• Census Digital U.  We have funded an operation we call Census Digital U to build the capacity of groups doing census outreach to hard-to-count populations.  This includes a “campaign in a box” of digital tools/materials, webinars, a help desk, and more.  (In 2019, we funded several pilots to experiment with digital organizing for census outreach, which means we have solid information to help groups know what works and doesn’t.)  With added funding, we can more aggressively promote Census Digital U tools/help to state and community groups through technical assistance and recommendations on how to pivot to digital outreach.
  • Ads. Ads – both digital and otherwise – are even more important in reaching historically hard-to-count populations, now that face-to-face interactions are suspended.  The funder collaborative has already supported a significant ad campaign in multiple languages and targeting multiple audiences.  Businesses are helping with ads on their windows and bags; local governments are actively promoting the census on mailings they send to residents, including on bills and informational documents. 

With additional funding, we can double-down on our ad strategy targeting hard-to-count audiences.  Given we already have the infrastructure in place, we can do this quickly and in a way that the ads are branded by the state and local groups already providing the outreach leadership. 

  1. Provide guidance to your grantees.  Many organizations are confused about how to operate in this new environment, particularly in doing their part to increase “social distancing.” The New York Times and public health officials have consistently recommended three ways to slow the spread of covid-19:
  • Work from home;
  • Move meetings to phone or video; and
  • Don’t travel.

You may want to consider providing helpful materials to your grantees as they make tough decisions about how to operate. 

More information about the coronavirus is at CDC and at a CDC page for employers. And more information about census operations in light of covid-19 is available through a detailed memo available from Jocelyn Bissonnette ([email protected]funderscommittee.org) at the Funders Census Initiative.

I’m sorry that I’ve had to present this lengthy email at this late date in the census cycle.  But I do believe we have an emergency situation.  Thanks for any help you can provide.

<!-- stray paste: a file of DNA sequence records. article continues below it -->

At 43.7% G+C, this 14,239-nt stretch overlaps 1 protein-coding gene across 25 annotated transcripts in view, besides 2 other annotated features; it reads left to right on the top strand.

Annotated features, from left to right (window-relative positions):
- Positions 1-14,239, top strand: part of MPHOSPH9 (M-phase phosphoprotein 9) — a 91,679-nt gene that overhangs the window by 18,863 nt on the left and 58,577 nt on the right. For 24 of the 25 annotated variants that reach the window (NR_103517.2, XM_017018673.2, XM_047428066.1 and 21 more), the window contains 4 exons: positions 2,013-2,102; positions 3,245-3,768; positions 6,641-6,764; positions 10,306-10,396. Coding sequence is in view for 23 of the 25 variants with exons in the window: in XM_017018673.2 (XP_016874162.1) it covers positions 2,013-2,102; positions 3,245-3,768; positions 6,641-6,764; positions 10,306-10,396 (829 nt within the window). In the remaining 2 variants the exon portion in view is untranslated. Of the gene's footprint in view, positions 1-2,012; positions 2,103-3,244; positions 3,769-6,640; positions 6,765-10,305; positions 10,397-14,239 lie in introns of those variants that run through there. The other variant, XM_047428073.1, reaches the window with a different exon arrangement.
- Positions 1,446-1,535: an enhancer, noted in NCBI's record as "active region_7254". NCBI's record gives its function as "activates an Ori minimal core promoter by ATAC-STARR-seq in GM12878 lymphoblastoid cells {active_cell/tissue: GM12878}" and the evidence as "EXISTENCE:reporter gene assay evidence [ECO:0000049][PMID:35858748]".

AN EMAIL FROM THE FUND FOR NEW JERSEY THAT IS AN EXCELLENT MODEL

Dear Census partners:

The Census is here! Thank you all for your commitment and your work to support a complete count of New Jersey residents in Census 2020. We applaud the plans you made and have supported you with grants.

Now we are all facing the threats of Covid -19 and are taking precautions to keep our communities safe. By necessity, many of your census strategies will need to change and we support you doing so. For example:

  • outreach strategies will change – reducing in-person connections and relying more on digital (texting) and publicity via social media
  • large events will be cancelled – including those planned for April 1
  • canvassing plans will change – prioritizing the health of your teams and communities
  • census kiosks will implement disinfecting and distancing protocols
  • videos will take the place of in-person education – the Census Bureau has many available here
  • staff may work from home or need to take paid leave

We recognize that the plans you described in your grant application are changing and we support you in making the programmatic and operational changes necessary for the health and well-being of your staff and the communities you serve. You will not be penalized for changing your plans and prioritizing safety. This is an emergency situation.

As we have said before, we are all in this together: to support a complete count in census 2020 and to support the communities of New Jersey. If you have ideas for what else we can do, please don’t hesitate to reach out to me. We want to help.

Thanks very much and let’s keep doing our best (under the circumstances) to help every resident of New Jersey be counted!

Kiki

Kiki Jamieson (she/her)

President, The Fund for New Jersey